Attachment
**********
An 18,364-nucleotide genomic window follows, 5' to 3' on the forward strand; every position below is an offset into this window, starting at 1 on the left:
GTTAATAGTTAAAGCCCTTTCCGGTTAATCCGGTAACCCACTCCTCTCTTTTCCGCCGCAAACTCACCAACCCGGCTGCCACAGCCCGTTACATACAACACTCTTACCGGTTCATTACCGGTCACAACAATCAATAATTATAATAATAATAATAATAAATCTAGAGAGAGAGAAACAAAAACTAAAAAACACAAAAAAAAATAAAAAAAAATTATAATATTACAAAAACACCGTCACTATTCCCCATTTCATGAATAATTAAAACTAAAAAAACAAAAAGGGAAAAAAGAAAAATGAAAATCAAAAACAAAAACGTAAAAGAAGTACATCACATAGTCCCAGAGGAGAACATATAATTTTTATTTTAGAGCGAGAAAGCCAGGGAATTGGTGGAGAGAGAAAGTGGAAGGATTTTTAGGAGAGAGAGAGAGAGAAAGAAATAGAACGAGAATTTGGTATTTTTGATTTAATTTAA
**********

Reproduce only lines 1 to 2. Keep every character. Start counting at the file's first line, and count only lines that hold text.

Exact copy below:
An 18,364-nucleotide genomic window follows, 5' to 3' on the forward strand; every position below is an offset into this window, starting at 1 on the left:
GTTAATAGTTAAAGCCCTTTCCGGTTAATCCGGTAACCCACTCCTCTCTTTTCCGCCGCAAACTCACCAACCCGGCTGCCACAGCCCGTTACATACAACACTCTTACCGGTTCATTACCGGTCACAACAATCAATAATTATAATAATAATAATAATAAATCTAGAGAGAGAGAAACAAAAACTAAAAAACACAAAAAAAAATAAAAAAAAATTATAATATTACAAAAACACCGTCACTATTCCCCATTTCATGAATAATTAAAACTAAAAAAACAAAAAGGGAAAAAAGAAAAATGAAAATCAAAAACAAAAACGTAAAAGAAGTACATCACATAGTCCCAGAGGAGAACATATAATTTTTATTTTAGAGCGAGAAAGCCAGGGAATTGGTGGAGAGAGAAAGTGGAAGGATTTTTAGGAGAGAGAGAGAGAGAAAGAAATAGAACGAGAATTTGGTATTTTTGATTTAATTTAA